What Are the Rates of Addiction and Recovery in Women?
Women’s mental health has become a source of growing concern in this country, as women’s rates of alcoholism and other drug addictions, especially heroin and opiates, continue to rise at an alarming speed. This is one side of a story that must be told. But another more hopeful side of the same story also needs telling— about the recovery success rates among women who go on to get treated for substance abuse….
Rates of Binge Drinking and Alcoholism Are Up Among Women
“Drinking is killing twice as many middle-aged white women as it did 18 years ago,” a 2016 article in The Washington Post grimly declared. The article went on to illustrate in painstaking detail how women are “drinking themselves to death,” pointing to data like the following:
- A rising number of emergency room visits for alcohol intoxication among women between the ages of 18 and 64
- An upwardly trending alcohol-related death rate for women ages 35 to 54
- A binge drinking rate that has increased dramatically among women since 1997
Opiate Overdose Deaths Among Women at Record High
Alcohol is not the only culprit implicated in a growing spate of addiction and co-occurring mental illnesses among America’s adult female population. Other drugs, especially opiates, also help to explain how the suicide rate in women has reportedly risen by 50 percent. Consider, for example, these 2017 findings by the U.S. Department of Health and Human Services’ Office on Women’s Health, regarding the years 1999-2015:
- The rate at which women died from prescription opiate overdoses rose by nearly 500 percent (compared to a roughly 200 percent increase among men).
- Heroin deaths among women increased at more than twice the rate than among men.
- Deaths from synthetic opiate overdose increased 850 percent in women.
How Treatment Can Help Women with Substance Use Disorders
Such statistics would be purely gloom and doom for women, were it not for research elsewhere that suggests women respond exceedingly well to addiction treatment— or at least perform better than their male counterparts with respect to key benchmarks for success in treatment and early recovery:
- Women in substance abuse treatment are less likely to relapse than men in substance abuse treatment, according to a report by the National Institute on Alcohol Abuse and Alcoholism (NIAAA). (The report also found that when women do relapse, it is usually for reasons that differ from men’s, such as a romantic attachment.)
- At the seven-month mark following rehab, women who completed addiction treatment were nine times more likely to be abstinent than women who did not complete treatment— whereas men who completed treatment were only three times more likely to be abstinent than men who did not complete treatment, a 2004 study in Journal of Addictive Diseases (For women, mitigating factors that adversely impacted their abstinence rates were the presence of a severe psychiatric illness and/or the perception that their life was out of control.)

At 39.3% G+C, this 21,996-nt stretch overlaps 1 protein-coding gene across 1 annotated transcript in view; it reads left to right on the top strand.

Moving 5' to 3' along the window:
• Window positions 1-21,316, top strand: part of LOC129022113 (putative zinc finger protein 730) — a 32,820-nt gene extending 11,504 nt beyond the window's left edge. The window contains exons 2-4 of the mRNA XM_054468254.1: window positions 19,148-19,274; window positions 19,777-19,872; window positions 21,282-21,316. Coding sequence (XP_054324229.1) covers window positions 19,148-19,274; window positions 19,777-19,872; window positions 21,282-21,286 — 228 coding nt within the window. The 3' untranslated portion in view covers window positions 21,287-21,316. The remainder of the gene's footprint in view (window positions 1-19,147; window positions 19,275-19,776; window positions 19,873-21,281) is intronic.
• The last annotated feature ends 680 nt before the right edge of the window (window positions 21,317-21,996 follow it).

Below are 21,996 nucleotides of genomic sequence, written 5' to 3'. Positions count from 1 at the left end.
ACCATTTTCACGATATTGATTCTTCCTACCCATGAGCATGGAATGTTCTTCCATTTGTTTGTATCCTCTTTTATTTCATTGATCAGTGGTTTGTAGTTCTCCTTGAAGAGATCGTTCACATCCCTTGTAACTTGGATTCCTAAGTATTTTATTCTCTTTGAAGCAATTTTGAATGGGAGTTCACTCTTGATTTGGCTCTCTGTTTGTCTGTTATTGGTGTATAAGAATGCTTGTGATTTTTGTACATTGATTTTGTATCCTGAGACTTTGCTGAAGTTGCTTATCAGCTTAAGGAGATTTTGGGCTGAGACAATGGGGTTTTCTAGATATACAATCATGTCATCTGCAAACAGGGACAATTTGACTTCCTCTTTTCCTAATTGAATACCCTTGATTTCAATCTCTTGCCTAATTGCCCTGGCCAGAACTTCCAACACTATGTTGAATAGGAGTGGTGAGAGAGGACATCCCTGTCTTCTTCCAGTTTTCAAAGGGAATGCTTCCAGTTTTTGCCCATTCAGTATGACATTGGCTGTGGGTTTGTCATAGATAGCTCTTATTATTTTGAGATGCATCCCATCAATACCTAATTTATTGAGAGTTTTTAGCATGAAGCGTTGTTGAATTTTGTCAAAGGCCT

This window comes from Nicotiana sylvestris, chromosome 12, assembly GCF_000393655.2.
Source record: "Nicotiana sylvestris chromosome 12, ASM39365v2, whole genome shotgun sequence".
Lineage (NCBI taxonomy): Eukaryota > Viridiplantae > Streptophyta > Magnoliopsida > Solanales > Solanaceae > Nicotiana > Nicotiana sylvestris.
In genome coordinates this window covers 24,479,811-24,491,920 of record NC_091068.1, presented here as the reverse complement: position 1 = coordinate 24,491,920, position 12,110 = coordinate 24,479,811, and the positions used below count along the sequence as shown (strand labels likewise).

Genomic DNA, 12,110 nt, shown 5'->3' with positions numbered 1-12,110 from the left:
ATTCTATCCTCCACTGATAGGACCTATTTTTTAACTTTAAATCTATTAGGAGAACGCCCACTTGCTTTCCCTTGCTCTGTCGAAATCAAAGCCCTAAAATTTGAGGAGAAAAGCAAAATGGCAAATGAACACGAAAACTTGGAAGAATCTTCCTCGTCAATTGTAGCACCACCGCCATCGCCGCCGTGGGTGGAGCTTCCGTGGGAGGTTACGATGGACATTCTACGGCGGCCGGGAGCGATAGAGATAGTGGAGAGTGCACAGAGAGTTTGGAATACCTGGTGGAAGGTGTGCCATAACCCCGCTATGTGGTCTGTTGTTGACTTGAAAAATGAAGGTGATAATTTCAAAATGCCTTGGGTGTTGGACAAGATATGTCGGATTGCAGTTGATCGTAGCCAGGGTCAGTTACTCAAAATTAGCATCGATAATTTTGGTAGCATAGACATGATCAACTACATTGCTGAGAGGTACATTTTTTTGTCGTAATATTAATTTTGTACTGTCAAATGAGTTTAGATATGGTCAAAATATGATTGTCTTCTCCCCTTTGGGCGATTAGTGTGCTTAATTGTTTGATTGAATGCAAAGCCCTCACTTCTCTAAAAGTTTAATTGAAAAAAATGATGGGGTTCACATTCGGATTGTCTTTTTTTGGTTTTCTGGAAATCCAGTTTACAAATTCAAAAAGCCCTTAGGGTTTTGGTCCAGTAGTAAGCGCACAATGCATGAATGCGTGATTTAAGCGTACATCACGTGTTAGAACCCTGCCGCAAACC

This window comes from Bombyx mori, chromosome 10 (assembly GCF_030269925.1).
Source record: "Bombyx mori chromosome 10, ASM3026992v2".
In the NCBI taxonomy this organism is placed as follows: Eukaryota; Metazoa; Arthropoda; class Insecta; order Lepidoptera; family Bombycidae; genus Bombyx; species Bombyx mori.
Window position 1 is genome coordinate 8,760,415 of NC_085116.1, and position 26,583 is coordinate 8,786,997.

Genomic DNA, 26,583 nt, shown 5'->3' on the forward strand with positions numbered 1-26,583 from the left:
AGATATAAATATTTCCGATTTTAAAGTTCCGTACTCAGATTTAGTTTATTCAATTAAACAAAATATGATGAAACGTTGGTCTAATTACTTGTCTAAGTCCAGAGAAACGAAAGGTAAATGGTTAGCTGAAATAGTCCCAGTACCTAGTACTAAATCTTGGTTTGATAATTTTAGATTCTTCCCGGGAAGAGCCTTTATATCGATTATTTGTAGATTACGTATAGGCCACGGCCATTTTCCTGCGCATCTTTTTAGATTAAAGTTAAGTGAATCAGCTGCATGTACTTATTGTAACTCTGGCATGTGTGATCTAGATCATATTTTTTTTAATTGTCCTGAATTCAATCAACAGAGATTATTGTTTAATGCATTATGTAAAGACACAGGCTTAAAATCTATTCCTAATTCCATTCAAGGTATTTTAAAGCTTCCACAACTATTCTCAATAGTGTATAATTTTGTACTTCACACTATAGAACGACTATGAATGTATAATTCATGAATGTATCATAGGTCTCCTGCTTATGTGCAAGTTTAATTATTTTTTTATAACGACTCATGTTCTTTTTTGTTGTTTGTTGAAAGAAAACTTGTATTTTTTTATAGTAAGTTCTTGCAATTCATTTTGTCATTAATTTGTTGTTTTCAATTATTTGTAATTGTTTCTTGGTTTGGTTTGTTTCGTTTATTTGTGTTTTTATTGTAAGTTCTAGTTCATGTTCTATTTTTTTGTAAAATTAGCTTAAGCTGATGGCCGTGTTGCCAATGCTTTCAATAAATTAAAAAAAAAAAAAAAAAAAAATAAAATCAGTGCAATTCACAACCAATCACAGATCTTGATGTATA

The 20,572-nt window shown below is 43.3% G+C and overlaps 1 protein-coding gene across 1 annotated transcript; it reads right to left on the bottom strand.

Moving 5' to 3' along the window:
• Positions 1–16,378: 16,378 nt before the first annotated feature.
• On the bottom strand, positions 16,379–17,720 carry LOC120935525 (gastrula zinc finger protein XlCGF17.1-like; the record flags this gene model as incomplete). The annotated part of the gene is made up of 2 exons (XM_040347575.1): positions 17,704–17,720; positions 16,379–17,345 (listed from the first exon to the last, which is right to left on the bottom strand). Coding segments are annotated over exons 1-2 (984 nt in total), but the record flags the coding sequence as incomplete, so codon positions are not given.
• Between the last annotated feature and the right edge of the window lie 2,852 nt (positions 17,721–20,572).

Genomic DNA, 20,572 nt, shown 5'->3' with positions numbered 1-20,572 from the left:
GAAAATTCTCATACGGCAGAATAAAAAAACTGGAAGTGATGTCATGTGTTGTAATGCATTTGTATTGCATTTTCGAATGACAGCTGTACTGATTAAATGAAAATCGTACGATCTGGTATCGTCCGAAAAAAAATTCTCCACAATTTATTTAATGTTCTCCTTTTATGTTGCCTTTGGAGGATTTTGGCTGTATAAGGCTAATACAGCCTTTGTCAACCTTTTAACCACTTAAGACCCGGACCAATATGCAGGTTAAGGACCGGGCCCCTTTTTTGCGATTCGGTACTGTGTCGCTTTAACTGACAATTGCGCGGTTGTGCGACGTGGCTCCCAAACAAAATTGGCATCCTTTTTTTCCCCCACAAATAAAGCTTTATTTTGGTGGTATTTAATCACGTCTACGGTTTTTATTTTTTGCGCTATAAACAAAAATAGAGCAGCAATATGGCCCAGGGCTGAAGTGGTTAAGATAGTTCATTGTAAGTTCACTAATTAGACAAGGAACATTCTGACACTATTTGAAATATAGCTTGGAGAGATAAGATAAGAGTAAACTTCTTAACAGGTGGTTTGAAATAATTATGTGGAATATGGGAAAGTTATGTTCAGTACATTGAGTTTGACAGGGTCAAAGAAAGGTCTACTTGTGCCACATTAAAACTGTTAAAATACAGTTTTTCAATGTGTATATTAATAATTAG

- And across the longer-term arc of recovery, women who complete treatment for addiction also tend to do better than men who have completed treatment— this despite often facing more barriers to substance abuse treatment in the first place. For example, women who have been in alcohol treatment have better long-term recovery outcomes than men who have been in alcohol treatment, a 2005 study in the journal Addiction
Treatment Options for Women with a Drug or Alcohol Problem
On the basis of these findings, any woman with a drug or alcohol problem has every reason to give treatment a chance. Here are some treatment options to consider, based on research suggesting they can improve recovery outcomes for women:
- Rehab programs that offer mindfulness-based therapy – Mindfulness-based exercises are now a feature of many rehab programs, having been shown to increase self-awareness and resilience to cravings and other drug or alcohol triggers. In a study earlier this year, a version of mindfulness-based therapy known as “Mindful Awareness in Body-oriented Therapy” improved recovery outcomes for women with substance use disorders.
- Gender-specific treatment programs – The jury is still out as to whether these programs lead to better recovery outcomes than those associated with more traditional rehab programs. However, research cited by the National Institute on Drug Abuse found that women who receive gender-specific substance abuse treatment are more likely to be employed 12 months after treatment admission than women in traditional programs. (The same study went on to note that women who finished rehab also increased their odds of gainful employment afterwards.)
The current-day addiction epidemic may be alarming with respect to its staggering impact on women in this country. But it also doesn’t have to be an irreversible death sentence. Thanks to treatment, many women have gone on to recover from alcohol, opiates and other drugs. There is no reason why the next story of recovery couldn’t be yours.